Last year at the end of the holiday season, I got an Elf on the Shelf.
I was late to the game, but the tradition, introduced in 2005, seemed so popular with kids, I figured we would have a few years of fun. I was wrong. My kid isn’t buying it.
The Elf on the Shelf kit comes with a storybook and small stuffed Elf who watches over kids from perches around your home and lets Santa know who is being naughty or nice. And we know what happens if Santa thinks you’re being naughty.
Depending on how you view it, it’s a fun game or a sneaky, underhanded tool to keep your kids in line. While parents debate the pros and cons of Elf on the Shelf, share innovative ways to hide the rascal and create naughty Elf memes on the internet, Elf mania just isn’t happening in my house.
After trimming the tree, we settled down to read the storybook detailing how our elf would come to life at night and report back to Santa on the behavioral happenings in our home.
“Actually, she can’t do that,” said my 5-year old daughter who had decided her elf was a female named “Sammie.”
“Can’t do what?” I said.
“She can’t move. She can’t talk. She can’t report anything to Santa. She’s just a toy,” she said.
This is where it got ugly. I should have smiled and moved on, but instead, I lied. I made up a big, fat, elaborate lie about the darn elf. It went something like this: “You’re right, sweetie. She is a toy. She can’t really talk, but she’s a representation of the actual elves we can’t see who really do report back to Santa,” I said. “You understand?”
She looked at me like I was nuts. And at that point, I was. I’m pretty sure I had veered far away from the original premise of Elf on the Shelf, but I was frantic. How could she not believe?
I had followed all the instructions. Twitter told me it was #ScoutElfReturnWeek (Nov. 27 – Dec. 4) so we were right on time. Maybe we needed to watch “An Elf’s Story” for reinforcement?
You know how it is when your mind is racing and you are talking and you know you are going in the wrong direction, but you just can’t stop? That was me. And honestly, I don’t know why I was trying so hard to sell her on a tradition we hadn’t even started.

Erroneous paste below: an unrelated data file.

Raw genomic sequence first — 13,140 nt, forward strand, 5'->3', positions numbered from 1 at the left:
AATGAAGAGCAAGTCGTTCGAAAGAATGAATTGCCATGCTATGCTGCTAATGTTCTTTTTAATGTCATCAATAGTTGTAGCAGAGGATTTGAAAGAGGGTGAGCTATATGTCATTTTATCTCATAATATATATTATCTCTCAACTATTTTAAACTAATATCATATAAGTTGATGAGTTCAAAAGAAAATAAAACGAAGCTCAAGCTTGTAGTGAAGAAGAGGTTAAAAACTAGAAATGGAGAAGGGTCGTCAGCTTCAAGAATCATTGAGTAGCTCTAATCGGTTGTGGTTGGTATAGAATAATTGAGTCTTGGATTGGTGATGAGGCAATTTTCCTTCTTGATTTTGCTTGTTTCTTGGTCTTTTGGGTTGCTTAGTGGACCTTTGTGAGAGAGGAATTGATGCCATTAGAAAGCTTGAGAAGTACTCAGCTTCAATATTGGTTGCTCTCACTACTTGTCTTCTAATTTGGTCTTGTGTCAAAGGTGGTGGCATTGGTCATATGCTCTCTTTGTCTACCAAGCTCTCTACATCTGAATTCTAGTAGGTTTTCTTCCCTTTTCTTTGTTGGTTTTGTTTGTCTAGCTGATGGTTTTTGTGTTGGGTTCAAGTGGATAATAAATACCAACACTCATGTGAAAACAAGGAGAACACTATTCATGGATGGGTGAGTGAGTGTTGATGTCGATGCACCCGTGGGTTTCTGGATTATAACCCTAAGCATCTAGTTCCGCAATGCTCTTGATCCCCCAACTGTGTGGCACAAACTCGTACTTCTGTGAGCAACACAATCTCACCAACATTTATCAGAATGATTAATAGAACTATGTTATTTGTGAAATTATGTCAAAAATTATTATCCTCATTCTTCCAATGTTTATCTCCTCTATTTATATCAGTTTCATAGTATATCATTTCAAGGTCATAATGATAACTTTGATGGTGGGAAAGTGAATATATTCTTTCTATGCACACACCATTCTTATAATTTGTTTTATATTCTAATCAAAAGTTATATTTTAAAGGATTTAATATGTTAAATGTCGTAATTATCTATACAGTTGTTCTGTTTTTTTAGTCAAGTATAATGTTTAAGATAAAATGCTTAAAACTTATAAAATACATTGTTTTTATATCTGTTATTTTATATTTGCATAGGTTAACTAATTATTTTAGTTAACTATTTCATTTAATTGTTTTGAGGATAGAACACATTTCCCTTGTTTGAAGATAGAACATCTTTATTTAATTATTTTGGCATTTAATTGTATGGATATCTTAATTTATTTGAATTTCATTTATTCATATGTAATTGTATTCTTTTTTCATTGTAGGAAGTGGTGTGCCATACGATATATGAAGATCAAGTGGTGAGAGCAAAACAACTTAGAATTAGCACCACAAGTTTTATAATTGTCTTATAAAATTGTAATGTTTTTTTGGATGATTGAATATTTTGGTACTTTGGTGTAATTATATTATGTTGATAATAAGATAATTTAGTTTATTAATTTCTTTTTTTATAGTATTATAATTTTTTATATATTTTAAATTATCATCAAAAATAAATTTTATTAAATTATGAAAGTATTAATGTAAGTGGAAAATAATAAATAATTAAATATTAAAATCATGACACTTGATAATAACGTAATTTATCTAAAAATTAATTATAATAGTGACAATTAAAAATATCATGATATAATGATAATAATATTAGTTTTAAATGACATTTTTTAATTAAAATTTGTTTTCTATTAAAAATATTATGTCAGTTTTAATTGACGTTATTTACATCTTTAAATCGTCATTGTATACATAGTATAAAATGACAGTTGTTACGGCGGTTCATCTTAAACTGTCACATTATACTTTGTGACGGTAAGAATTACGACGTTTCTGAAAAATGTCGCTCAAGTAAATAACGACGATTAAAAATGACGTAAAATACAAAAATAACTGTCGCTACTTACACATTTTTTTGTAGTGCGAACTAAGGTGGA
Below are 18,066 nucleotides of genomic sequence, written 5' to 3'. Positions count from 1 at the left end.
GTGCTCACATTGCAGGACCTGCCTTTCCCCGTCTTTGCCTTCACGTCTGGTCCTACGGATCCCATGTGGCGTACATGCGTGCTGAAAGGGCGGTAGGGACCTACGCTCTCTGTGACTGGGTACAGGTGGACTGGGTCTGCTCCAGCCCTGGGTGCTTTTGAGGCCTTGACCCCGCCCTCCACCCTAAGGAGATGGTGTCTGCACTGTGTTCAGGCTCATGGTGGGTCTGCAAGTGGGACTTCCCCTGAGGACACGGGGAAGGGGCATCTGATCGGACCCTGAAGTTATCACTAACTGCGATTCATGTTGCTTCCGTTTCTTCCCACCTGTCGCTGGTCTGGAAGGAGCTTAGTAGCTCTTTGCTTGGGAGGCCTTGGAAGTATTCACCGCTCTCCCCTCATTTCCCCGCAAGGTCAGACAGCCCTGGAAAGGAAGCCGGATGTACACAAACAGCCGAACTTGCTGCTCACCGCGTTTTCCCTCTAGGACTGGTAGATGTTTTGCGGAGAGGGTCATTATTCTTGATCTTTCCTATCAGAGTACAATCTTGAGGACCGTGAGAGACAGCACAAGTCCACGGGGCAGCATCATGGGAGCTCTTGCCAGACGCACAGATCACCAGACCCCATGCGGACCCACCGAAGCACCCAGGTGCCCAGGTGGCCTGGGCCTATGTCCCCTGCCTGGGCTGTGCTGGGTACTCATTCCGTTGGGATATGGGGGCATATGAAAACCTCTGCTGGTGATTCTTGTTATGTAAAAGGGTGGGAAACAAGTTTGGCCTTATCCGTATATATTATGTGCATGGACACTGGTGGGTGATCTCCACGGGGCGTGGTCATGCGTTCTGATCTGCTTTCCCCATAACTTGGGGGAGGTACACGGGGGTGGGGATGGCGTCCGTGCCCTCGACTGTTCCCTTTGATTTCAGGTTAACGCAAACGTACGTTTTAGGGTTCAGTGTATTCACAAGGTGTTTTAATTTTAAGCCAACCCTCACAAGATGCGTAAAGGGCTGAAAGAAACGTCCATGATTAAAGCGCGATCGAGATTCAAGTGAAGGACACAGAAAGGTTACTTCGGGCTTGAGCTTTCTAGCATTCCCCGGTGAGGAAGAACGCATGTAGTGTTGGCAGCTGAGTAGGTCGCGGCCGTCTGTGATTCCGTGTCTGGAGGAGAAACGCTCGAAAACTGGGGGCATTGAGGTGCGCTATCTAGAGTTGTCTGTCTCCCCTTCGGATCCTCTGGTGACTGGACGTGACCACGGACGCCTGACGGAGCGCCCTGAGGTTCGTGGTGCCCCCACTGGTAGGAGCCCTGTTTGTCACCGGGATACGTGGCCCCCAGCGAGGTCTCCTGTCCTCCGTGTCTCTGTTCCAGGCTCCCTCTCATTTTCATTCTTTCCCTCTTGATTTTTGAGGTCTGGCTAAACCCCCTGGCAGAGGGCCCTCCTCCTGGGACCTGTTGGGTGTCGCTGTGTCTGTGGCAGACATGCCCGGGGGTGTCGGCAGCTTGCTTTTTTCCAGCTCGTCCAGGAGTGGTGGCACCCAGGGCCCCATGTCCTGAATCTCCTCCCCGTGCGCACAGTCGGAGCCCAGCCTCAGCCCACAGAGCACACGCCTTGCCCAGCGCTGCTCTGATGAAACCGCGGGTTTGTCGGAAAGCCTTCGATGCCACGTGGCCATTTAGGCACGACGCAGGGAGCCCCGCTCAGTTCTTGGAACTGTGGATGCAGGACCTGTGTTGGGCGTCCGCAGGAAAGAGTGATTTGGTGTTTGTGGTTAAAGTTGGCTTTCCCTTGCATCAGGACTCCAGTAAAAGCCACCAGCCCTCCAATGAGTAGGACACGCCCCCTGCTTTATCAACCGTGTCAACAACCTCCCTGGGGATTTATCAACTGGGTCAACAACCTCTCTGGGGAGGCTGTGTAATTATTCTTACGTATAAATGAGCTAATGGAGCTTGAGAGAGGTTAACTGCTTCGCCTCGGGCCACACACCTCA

Maybe it was because she had asked me just a few days before if Santa Claus was real. WHAT? I didn’t stop believing in Santa Claus until well into grade school when my older sister showed me the cabinet where our parents hid the gifts.
I still remember my heart pounding and heat rising from my chest when I saw every last item on my list in the dark hole above the freezer. My daughter has no siblings to kill the dream, so where was this Santa/elf doubting coming from?
We had tried Switch Witch – an Elf on the Shelf like spinoff for Halloween – who visits your home Halloween night and trades candy for a special toy. Somehow that worked, but she prefers toys over candy, so that was an easy sell.
I tried again with the elf business. I told her she could sleep with the elf that night and maybe Sammie would come to life and reveal all the elf secrets at midnight.
Seriously? Did I say that? Didn’t I totally contradict my previous lie? This is what happens when you start lying. You can’t keep them straight.
The next day, my daughter tells me “Elfie” — who had apparently been renamed overnight — had nothing to share. She headed off to the Falcons vs. Vikings game with her dad, taking Elfie along with her. She must have dropped Elfie somewhere in the Georgia Dome because the thing came back with dingy white hands and mysterious stains on her back. And we won’t even talk about how that totally violated the don’t-touch-the-elf-ever rule.
At bedtime, I moved Elfie from the kitchen counter to the top of the Kleenex box. During breakfast, my daughter shouted, “Look, Elfie moved! Did you move her?”
“No, I thought you did!” I said, not believing that I was telling another lie.
“Hmm,” she said, shrugging her shoulders. “I think my Dad must have put her there.”
I should call it quits, but I can’t let go. Last night, I hung the elf over the top of her Christmas stocking.
So far, she hasn’t noticed a thing.